© 2017  Dr Peter West  |  BOYS' EDUCATION  |  ABN: 47 516 261 889

September 21, 2017

September 21, 2017

September 21, 2017

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BOYS AND BOOKS

September 21, 2017

Boys and books? Where would we start?

 

Kids need to start reading early. Younger boys enjoy sitting on your lap and sharing a story. Make reading a special time you share with kids. Some family favourites are “The Very Hungry Caterpillar” and “The Great Big Enormous Turnip”. We would say to kids “In bed by 7.30: you can read in bed for half an hour”. It helps for kids to see you with books. Talk to them about books you read. Dad, this means you!

 

Make sure boys have lots of choice. When we were about 14 a teacher brought into the room a big box of books and dumped them on his desk. He said “Grab a book. If you like it, read on. If you don’t chuck it back and try another”. That’s not a bad approach. The books he brought in were war stories, about men in danger, men who were shot down in the London Blitz, The Great Escape and so on.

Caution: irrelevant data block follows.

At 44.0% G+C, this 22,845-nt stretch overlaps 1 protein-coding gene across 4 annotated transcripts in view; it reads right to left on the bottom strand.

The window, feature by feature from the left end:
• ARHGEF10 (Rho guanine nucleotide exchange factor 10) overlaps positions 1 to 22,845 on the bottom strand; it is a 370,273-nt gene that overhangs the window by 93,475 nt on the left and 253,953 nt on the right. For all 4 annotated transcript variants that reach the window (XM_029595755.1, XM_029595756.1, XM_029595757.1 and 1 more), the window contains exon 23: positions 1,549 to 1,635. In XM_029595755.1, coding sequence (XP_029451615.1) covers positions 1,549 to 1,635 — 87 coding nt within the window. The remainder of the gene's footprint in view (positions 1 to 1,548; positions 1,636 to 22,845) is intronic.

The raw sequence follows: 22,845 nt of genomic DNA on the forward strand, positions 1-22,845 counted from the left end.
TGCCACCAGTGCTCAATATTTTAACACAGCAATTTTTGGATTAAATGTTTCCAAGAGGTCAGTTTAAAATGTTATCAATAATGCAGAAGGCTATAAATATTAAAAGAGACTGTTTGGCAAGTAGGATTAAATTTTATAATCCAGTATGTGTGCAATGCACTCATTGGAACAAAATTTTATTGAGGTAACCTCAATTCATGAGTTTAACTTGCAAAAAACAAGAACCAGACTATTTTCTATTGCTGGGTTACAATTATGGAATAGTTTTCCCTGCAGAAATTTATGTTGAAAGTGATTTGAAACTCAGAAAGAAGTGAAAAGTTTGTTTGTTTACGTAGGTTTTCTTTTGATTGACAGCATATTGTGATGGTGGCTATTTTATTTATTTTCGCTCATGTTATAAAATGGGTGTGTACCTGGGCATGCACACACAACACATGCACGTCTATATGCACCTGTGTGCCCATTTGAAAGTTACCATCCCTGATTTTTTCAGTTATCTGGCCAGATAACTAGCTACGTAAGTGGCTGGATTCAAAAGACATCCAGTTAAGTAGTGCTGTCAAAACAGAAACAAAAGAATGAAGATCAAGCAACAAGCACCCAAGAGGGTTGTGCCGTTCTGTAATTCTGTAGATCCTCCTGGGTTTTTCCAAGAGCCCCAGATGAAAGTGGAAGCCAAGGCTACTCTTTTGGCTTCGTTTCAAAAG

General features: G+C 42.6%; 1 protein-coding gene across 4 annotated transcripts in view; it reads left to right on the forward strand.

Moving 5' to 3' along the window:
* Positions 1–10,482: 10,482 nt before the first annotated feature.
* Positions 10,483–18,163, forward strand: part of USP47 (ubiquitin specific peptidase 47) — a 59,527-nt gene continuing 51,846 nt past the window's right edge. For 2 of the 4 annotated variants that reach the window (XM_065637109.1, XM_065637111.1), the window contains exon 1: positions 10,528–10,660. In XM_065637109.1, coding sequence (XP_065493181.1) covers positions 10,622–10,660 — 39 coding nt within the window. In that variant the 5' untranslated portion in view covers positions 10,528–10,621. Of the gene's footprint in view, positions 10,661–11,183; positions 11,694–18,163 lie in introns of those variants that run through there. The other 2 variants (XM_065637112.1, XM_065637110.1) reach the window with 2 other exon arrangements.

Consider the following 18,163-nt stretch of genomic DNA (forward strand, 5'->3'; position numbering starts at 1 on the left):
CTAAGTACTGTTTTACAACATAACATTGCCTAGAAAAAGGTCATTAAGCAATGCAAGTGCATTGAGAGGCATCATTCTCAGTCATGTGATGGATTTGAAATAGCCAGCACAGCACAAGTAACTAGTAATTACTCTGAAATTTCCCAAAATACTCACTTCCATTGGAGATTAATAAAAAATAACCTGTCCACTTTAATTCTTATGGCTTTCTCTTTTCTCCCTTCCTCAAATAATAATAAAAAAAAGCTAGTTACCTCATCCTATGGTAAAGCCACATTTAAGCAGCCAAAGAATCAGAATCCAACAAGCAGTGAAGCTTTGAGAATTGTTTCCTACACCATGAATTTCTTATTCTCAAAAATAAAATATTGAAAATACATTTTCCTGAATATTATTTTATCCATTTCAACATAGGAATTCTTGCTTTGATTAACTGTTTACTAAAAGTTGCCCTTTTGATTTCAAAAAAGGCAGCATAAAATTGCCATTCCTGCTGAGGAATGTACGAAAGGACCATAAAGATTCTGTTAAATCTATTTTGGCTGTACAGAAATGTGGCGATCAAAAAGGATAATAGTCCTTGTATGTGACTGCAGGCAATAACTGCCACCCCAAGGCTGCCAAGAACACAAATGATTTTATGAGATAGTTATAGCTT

Newsagents say that girls often come in for stories about horses and other animals. And stories about girls and their relationships with family, other girls, and boys.

 

Boys look for something more gutsy.

 

It might be Disney adventures when they are young. Perhaps they look for anything in comics- Spiderman, Superman and similar. Then it’s computer games, skateboards and surfing. Boys’ reading reflects their active approach to life. K-Zone and similar net-based reading is also popular. Boys often want to read a book based on a favourite movie. In my experience boys are strongly visual. They want books that have pictures or suggest an action adventure they can picture.

 

Some trends are that boys love books that are edgy or wild. Captain Underpants John Marsden or anything about farting and similar, are all popular. Boys seem to love being grossed out.

 

Males lean towards non-fiction. Boys want to read the Guiness Book of Records. Or maybe some wild stories about pirates. Or studies of the environment presented in their own language.

 

Boys reflect the influence of their fathers and older brothers. Grown-up males are reading about cars or computers or fitness.

 

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